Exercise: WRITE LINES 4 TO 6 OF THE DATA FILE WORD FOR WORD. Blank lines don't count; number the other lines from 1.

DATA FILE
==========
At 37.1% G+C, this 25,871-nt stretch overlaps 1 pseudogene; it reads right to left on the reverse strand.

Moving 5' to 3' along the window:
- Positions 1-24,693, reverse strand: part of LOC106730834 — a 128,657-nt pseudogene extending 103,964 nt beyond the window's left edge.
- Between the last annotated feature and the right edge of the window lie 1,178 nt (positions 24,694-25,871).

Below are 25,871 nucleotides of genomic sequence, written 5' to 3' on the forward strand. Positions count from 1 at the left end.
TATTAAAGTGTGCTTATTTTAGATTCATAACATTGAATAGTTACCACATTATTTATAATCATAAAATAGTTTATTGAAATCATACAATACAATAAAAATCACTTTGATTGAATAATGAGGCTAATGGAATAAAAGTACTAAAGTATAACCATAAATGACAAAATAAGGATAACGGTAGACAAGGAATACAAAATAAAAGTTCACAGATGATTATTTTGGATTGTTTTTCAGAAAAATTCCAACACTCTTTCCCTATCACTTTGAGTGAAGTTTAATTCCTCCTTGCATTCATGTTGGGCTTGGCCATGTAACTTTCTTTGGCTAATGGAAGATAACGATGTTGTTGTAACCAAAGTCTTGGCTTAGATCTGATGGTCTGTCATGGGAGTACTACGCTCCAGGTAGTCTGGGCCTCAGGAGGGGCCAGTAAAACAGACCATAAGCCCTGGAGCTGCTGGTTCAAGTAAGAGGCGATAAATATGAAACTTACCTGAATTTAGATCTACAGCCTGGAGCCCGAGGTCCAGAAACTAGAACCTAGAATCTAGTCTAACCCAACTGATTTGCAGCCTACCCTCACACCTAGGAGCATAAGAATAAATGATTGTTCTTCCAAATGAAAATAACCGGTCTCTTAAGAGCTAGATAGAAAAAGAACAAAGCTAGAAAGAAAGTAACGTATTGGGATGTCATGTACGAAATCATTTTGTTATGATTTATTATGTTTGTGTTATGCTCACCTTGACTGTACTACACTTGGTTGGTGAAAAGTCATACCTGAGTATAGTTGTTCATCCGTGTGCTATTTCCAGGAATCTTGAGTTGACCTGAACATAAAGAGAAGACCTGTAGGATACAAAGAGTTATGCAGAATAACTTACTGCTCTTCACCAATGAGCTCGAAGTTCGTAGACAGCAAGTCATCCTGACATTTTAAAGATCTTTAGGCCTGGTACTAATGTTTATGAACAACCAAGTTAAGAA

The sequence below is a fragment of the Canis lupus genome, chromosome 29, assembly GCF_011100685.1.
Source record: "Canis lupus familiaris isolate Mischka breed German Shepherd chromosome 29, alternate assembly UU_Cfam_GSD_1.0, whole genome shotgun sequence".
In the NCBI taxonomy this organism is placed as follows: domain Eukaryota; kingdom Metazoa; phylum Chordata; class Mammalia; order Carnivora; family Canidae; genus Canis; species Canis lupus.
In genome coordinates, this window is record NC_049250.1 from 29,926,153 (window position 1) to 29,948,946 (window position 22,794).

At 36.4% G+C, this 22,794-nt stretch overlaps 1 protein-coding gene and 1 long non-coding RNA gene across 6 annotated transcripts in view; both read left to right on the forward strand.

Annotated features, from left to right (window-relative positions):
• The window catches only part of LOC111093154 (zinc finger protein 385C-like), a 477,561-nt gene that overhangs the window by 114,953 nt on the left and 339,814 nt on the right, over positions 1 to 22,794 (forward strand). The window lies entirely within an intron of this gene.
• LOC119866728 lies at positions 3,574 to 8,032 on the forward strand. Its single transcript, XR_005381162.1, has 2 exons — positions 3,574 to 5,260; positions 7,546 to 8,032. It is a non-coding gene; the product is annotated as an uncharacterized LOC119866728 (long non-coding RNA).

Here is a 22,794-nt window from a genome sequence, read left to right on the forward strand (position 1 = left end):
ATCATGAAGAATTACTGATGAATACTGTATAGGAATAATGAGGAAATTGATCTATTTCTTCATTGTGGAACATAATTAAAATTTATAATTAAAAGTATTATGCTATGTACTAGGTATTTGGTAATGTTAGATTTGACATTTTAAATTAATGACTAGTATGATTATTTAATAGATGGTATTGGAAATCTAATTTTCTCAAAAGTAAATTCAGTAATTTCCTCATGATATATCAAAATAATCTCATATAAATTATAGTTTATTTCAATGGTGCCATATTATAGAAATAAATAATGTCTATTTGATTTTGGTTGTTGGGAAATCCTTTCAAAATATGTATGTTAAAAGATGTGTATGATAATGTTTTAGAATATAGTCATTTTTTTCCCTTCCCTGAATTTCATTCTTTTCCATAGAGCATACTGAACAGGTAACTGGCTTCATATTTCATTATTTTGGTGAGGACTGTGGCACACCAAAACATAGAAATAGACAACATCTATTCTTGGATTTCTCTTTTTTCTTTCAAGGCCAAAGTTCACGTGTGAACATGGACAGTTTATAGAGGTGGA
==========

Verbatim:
- Between the last annotated feature and the right edge of the window lie 1,178 nt (positions 24,694-25,871).

Below are 25,871 nucleotides of genomic sequence, written 5' to 3' on the forward strand. Positions count from 1 at the left end.
TATTAAAGTGTGCTTATTTTAGATTCATAACATTGAATAGTTACCACATTATTTATAATCATAAAATAGTTTATTGAAATCATACAATACAATAAAAATCACTTTGATTGAATAATGAGGCTAATGGAATAAAAGTACTAAAGTATAACCATAAATGACAAAATAAGGATAACGGTAGACAAGGAATACAAAATAAAAGTTCACAGATGATTATTTTGGATTGTTTTTCAGAAAAATTCCAACACTCTTTCCCTATCACTTTGAGTGAAGTTTAATTCCTCCTTGCATTCATGTTGGGCTTGGCCATGTAACTTTCTTTGGCTAATGGAAGATAACGATGTTGTTGTAACCAAAGTCTTGGCTTAGATCTGATGGTCTGTCATGGGAGTACTACGCTCCAGGTAGTCTGGGCCTCAGGAGGGGCCAGTAAAACAGACCATAAGCCCTGGAGCTGCTGGTTCAAGTAAGAGGCGATAAATATGAAACTTACCTGAATTTAGATCTACAGCCTGGAGCCCGAGGTCCAGAAACTAGAACCTAGAATCTAGTCTAACCCAACTGATTTGCAGCCTACCCTCACACCTAGGAGCATAAGAATAAATGATTGTTCTTCCAAATGAAAATAACCGGTCTCTTAAGAGCTAGATAGAAAAAGAACAAAGCTAGAAAGAAAGTAACGTATTGGGATGTCATGTACGAAATCATTTTGTTATGATTTATTATGTTTGTGTTATGCTCACCTTGACTGTACTACACTTGGTTGGTGAAAAGTCATACCTGAGTATAGTTGTTCATCCGTGTGCTATTTCCAGGAATCTTGAGTTGACCTGAACATAAAGAGAAGACCTGTAGGATACAAAGAGTTATGCAGAATAACTTACTGCTCTTCACCAATGAGCTCGAAGTTCGTAGACAGCAAGTCATCCTGACATTTTAAAGATCTTTAGGCCTGGTACTAATGTTTATGAACAACCAAGTTAAGAA